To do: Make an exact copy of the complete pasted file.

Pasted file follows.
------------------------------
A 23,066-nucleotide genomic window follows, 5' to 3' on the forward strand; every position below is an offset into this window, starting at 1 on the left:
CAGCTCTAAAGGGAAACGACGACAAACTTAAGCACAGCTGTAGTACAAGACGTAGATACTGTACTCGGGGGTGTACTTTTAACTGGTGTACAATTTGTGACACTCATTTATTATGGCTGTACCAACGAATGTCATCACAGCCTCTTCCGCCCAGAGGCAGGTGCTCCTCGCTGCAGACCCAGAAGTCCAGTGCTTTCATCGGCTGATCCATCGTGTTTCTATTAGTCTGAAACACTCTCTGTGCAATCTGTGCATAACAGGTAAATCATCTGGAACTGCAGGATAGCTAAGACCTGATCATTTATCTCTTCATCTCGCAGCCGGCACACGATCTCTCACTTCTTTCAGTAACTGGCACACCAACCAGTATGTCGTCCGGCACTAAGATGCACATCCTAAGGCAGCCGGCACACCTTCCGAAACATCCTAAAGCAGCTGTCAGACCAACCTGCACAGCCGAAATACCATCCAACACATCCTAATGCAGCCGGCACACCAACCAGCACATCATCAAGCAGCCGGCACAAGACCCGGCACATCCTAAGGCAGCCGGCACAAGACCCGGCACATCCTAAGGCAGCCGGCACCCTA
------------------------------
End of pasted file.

A 23,066-nucleotide genomic window follows, 5' to 3' on the forward strand; every position below is an offset into this window, starting at 1 on the left:
CAGCTCTAAAGGGAAACGACGACAAACTTAAGCACAGCTGTAGTACAAGACGTAGATACTGTACTCGGGGGTGTACTTTTAACTGGTGTACAATTTGTGACACTCATTTATTATGGCTGTACCAACGAATGTCATCACAGCCTCTTCCGCCCAGAGGCAGGTGCTCCTCGCTGCAGACCCAGAAGTCCAGTGCTTTCATCGGCTGATCCATCGTGTTTCTATTAGTCTGAAACACTCTCTGTGCAATCTGTGCATAACAGGTAAATCATCTGGAACTGCAGGATAGCTAAGACCTGATCATTTATCTCTTCATCTCGCAGCCGGCACACGATCTCTCACTTCTTTCAGTAACTGGCACACCAACCAGTATGTCGTCCGGCACTAAGATGCACATCCTAAGGCAGCCGGCACACCTTCCGAAACATCCTAAAGCAGCTGTCAGACCAACCTGCACAGCCGAAATACCATCCAACACATCCTAATGCAGCCGGCACACCAACCAGCACATCATCAAGCAGCCGGCACAAGACCCGGCACATCCTAAGGCAGCCGGCACAAGACCCGGCACATCCTAAGGCAGCCGGCACCCTA